Obesity and chronic diseases, such as cardiovascular disease and type 2 diabetes, are global problems. According to the World Health Organisation (WHO), the number of obese people worldwide has tripled since 1975. As many as two billion adults and 38 million children under five are overweight.
While there is a wealth of knowledge about what a healthy and sustainable diet looks like, it is very difficult for many people to make healthy and sustainable choices. ‘The Corona epidemic has once again put us face to face with the facts,’ says Maartje Poelman of the Consumption and Healthy Lifestyles (CHL) group. ‘People with obesity and chronic illnesses appear to have a significantly higher risk of developing the disease and being admitted to the ICU.’
‘For a long time, public health and nutrition policy has been based on the idea that knowledge and intention among individual consumers are the key to a healthy and sustainable diet,' says Poelman. ‘If someone gets the right information and wants to eat differently, he or she will change. But from the behavioural and health sciences we have known for a long time that this is not how it works. Food choices are very complex. The social and physical environment in which people live, for example, also has a strong influence on our eating behaviour.’
A question of balance
At CHL, we ask questions such as: why does our social and physical environment influence our food choices? What mechanisms play a role in this? How can socio-economic differences in food choices be explained? If we understand this even better, we can also develop better tools. This is also what we at CHL are looking at: how can we develop interventions based on such fundamental insights? And which interventions are then effective and how do you implement them?’
If we want to collectively switch to a healthier and more sustainable eating pattern, a system change is needed, Poelman observes. ‘Just look at the streetscape and in supermarkets. In shopping streets, the majority of the food on offer consists of unhealthy and highly processed convenience foods. That's no different in supermarkets. I estimate that the ratio is 75% unhealthy and highly processed food compared to 25% healthy food. In advertising and promotion, too, that is roughly the ratio we see. If that were to be reversed, we could take a huge step forward. It is a question of balance. Healthy and sustainable must become the norm.’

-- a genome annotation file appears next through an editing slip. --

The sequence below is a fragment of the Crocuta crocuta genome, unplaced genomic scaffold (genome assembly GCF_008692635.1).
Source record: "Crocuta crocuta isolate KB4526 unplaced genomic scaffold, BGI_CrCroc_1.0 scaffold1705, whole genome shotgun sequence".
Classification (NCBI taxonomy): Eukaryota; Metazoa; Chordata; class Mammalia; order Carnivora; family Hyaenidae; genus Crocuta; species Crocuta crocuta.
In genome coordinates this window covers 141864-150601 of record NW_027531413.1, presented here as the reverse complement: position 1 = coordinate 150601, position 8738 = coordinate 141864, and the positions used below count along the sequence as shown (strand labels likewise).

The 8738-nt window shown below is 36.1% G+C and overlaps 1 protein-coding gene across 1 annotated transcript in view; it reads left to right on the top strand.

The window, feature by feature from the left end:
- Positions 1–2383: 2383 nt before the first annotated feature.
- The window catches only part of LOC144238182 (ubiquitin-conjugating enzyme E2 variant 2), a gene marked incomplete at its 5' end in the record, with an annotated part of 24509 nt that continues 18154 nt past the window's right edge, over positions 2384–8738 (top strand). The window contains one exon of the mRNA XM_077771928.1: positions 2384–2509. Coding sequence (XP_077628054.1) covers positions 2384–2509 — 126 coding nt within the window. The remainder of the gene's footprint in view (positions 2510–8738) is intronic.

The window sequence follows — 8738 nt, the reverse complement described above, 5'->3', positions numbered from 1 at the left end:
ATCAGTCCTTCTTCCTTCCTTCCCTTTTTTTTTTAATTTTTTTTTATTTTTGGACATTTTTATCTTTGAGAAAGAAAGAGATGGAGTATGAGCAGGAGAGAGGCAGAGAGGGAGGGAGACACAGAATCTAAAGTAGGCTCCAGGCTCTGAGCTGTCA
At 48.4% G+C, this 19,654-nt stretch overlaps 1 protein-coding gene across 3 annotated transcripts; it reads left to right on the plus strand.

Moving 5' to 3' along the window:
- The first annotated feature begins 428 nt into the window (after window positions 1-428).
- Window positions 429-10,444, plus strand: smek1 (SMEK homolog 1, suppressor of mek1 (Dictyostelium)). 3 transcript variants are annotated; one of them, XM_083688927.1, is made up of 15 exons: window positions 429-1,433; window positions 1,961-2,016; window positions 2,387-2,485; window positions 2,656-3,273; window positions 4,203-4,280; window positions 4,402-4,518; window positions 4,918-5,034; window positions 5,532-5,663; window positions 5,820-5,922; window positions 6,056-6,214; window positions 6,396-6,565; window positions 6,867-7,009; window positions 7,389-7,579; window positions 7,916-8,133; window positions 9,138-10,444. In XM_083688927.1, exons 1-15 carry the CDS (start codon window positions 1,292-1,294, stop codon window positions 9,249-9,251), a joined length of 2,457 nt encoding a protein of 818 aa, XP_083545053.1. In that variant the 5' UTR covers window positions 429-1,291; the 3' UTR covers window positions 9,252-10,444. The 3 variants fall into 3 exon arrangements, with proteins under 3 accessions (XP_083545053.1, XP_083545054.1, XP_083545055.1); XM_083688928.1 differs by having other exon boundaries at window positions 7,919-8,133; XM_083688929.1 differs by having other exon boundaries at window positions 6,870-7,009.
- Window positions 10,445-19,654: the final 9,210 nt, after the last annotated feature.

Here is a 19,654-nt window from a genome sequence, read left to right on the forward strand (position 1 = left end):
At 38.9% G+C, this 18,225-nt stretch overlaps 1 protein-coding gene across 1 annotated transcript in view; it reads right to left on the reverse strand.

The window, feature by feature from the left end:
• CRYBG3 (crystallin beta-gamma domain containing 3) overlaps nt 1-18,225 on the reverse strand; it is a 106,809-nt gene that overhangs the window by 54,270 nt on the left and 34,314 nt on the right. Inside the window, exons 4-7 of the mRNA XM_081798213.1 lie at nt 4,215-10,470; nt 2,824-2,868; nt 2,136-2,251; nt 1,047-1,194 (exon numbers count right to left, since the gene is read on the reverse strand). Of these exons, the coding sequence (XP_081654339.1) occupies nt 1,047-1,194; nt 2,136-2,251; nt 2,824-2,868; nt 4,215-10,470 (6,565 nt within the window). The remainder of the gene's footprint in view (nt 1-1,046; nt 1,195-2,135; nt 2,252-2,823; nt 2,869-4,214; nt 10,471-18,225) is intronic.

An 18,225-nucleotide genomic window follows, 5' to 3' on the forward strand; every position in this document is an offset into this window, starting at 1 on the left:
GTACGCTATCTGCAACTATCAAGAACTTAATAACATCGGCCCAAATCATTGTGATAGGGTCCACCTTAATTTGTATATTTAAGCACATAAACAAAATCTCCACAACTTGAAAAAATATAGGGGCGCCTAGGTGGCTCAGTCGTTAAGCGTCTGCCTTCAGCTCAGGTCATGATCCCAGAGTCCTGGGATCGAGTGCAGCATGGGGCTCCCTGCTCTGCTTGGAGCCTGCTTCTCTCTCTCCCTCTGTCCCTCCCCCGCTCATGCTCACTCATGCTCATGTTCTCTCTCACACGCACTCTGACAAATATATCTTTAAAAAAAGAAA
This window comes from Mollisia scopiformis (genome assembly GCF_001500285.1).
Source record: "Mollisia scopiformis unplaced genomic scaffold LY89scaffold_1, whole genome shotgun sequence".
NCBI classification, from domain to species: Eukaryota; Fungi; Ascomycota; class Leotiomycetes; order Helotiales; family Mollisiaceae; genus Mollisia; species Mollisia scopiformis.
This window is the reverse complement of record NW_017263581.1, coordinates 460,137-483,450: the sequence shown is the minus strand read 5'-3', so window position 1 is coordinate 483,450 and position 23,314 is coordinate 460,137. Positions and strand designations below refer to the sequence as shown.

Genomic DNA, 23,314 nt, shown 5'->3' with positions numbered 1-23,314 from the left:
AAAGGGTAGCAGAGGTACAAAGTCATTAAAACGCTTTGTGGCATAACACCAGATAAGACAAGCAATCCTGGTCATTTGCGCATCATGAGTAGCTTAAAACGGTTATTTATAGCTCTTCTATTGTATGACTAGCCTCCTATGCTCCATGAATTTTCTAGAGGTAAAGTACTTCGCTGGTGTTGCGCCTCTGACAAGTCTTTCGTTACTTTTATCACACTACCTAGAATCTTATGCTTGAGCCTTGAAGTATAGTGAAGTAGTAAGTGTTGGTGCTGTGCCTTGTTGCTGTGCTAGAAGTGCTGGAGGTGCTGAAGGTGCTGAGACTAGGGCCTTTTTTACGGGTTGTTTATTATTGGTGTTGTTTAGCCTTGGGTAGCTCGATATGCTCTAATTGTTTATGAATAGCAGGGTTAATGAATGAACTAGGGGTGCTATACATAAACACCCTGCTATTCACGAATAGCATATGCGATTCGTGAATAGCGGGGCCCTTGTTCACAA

Something is not right
With the criticism that that would be patronising of the consumer, Poelman makes short shrift: 'If you encourage people to make healthy and sustainable choices via an alternative offer or nudging, that would be patronising, but if you promote unhealthy and unsustainable food via advertisements and offers, it is called 'marketing' and is it allowed? Something is not right there!’
Social norms play an important role in behaviour, the researchers know. ‘We found that the larger the number of fast food outlets in a neighbourhood, the more common and normal it is for inhabitants of that neighbourhood to eat fast food. You can do something with that, for example in environmental policy for a healthier living environment', says Poelman.
A system change takes a long time, but Poelman is cautiously optimistic. ‘The system can be changed. I can already see small but important shifts. The political support for tackling the food environment to promote a healthy lifestyle is much greater now than, for example, ten years ago. The Dutch National Prevention Agreement also addresses the food environment. It is encouraging that the knowledge we are developing from the behavioural and health sciences is now being translated into policy.’
The recently released European Union Farm2Fork strategy also defines important strategies for a food environment that makes it easier for consumers to make healthy and sustainable choices. Poelman draws the comparison with smoking: 'It took a long time, but now we have reached the point where everything in the environment discourages smoking. And that really has results. We are also heading in that direction with unhealthy and unsustainable food. That is a matter of politics and policy, but as scientists we lay an important foundation under those political and policy choices.'